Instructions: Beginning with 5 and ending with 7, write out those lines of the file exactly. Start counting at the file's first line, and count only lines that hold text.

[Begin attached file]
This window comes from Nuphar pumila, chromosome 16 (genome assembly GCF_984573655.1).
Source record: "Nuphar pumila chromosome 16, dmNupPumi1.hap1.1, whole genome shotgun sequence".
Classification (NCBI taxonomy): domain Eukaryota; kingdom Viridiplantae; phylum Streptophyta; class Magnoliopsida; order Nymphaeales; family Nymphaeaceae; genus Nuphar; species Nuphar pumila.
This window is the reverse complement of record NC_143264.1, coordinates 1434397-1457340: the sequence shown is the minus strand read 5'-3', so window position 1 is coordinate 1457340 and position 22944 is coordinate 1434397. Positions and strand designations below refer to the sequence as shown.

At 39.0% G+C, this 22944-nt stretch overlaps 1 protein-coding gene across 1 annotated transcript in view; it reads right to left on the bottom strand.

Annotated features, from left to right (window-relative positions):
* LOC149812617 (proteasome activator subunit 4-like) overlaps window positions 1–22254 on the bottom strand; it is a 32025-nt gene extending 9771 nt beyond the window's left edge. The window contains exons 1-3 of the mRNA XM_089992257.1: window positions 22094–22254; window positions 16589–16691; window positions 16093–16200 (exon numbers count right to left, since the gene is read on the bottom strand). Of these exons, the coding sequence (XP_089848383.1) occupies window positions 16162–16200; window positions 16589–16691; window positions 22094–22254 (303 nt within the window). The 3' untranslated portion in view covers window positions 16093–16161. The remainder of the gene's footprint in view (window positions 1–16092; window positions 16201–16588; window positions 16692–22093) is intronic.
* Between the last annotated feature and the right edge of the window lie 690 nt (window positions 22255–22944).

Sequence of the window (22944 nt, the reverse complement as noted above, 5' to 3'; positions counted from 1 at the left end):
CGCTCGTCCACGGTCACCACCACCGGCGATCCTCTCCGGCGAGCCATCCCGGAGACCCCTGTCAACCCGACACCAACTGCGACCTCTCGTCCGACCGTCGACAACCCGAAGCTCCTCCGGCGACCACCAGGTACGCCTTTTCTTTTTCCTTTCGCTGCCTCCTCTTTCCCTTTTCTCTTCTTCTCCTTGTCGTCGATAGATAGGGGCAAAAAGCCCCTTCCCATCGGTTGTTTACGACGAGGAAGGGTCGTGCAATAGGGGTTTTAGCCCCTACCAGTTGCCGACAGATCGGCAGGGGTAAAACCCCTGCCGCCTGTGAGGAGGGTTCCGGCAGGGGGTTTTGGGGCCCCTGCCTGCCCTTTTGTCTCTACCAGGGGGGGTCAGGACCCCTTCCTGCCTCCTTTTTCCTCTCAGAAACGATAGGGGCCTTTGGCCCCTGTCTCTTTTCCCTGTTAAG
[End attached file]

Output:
At 39.0% G+C, this 22944-nt stretch overlaps 1 protein-coding gene across 1 annotated transcript in view; it reads right to left on the bottom strand.

Annotated features, from left to right (window-relative positions):
* LOC149812617 (proteasome activator subunit 4-like) overlaps window positions 1–22254 on the bottom strand; it is a 32025-nt gene extending 9771 nt beyond the window's left edge. The window contains exons 1-3 of the mRNA XM_089992257.1: window positions 22094–22254; window positions 16589–16691; window positions 16093–16200 (exon numbers count right to left, since the gene is read on the bottom strand). Of these exons, the coding sequence (XP_089848383.1) occupies window positions 16162–16200; window positions 16589–16691; window positions 22094–22254 (303 nt within the window). The 3' untranslated portion in view covers window positions 16093–16161. The remainder of the gene's footprint in view (window positions 1–16092; window positions 16201–16588; window positions 16692–22093) is intronic.